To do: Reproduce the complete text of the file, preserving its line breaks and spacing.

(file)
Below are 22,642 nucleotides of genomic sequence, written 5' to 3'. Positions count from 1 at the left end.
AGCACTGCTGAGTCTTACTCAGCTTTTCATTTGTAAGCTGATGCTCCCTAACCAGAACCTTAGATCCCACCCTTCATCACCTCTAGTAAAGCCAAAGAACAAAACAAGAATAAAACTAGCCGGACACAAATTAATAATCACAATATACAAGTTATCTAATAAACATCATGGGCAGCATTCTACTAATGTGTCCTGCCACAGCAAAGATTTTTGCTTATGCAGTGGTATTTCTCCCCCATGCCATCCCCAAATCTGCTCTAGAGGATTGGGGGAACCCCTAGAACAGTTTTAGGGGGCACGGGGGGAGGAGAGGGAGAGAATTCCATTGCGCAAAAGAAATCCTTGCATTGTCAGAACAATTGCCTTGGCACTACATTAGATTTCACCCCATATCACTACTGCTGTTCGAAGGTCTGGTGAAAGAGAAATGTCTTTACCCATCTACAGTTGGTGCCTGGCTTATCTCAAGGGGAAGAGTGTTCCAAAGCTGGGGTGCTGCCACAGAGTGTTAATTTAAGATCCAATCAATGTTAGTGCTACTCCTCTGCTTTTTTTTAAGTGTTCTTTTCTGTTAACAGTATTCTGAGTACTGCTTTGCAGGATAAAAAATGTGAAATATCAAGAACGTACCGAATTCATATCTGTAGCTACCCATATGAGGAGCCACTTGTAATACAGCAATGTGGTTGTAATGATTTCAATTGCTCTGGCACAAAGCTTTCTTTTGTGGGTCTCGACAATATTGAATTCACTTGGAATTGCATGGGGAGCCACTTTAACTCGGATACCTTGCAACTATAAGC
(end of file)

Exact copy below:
Below are 22,642 nucleotides of genomic sequence, written 5' to 3'. Positions count from 1 at the left end.
AGCACTGCTGAGTCTTACTCAGCTTTTCATTTGTAAGCTGATGCTCCCTAACCAGAACCTTAGATCCCACCCTTCATCACCTCTAGTAAAGCCAAAGAACAAAACAAGAATAAAACTAGCCGGACACAAATTAATAATCACAATATACAAGTTATCTAATAAACATCATGGGCAGCATTCTACTAATGTGTCCTGCCACAGCAAAGATTTTTGCTTATGCAGTGGTATTTCTCCCCCATGCCATCCCCAAATCTGCTCTAGAGGATTGGGGGAACCCCTAGAACAGTTTTAGGGGGCACGGGGGGAGGAGAGGGAGAGAATTCCATTGCGCAAAAGAAATCCTTGCATTGTCAGAACAATTGCCTTGGCACTACATTAGATTTCACCCCATATCACTACTGCTGTTCGAAGGTCTGGTGAAAGAGAAATGTCTTTACCCATCTACAGTTGGTGCCTGGCTTATCTCAAGGGGAAGAGTGTTCCAAAGCTGGGGTGCTGCCACAGAGTGTTAATTTAAGATCCAATCAATGTTAGTGCTACTCCTCTGCTTTTTTTTAAGTGTTCTTTTCTGTTAACAGTATTCTGAGTACTGCTTTGCAGGATAAAAAATGTGAAATATCAAGAACGTACCGAATTCATATCTGTAGCTACCCATATGAGGAGCCACTTGTAATACAGCAATGTGGTTGTAATGATTTCAATTGCTCTGGCACAAAGCTTTCTTTTGTGGGTCTCGACAATATTGAATTCACTTGGAATTGCATGGGGAGCCACTTTAACTCGGATACCTTGCAACTATAAGC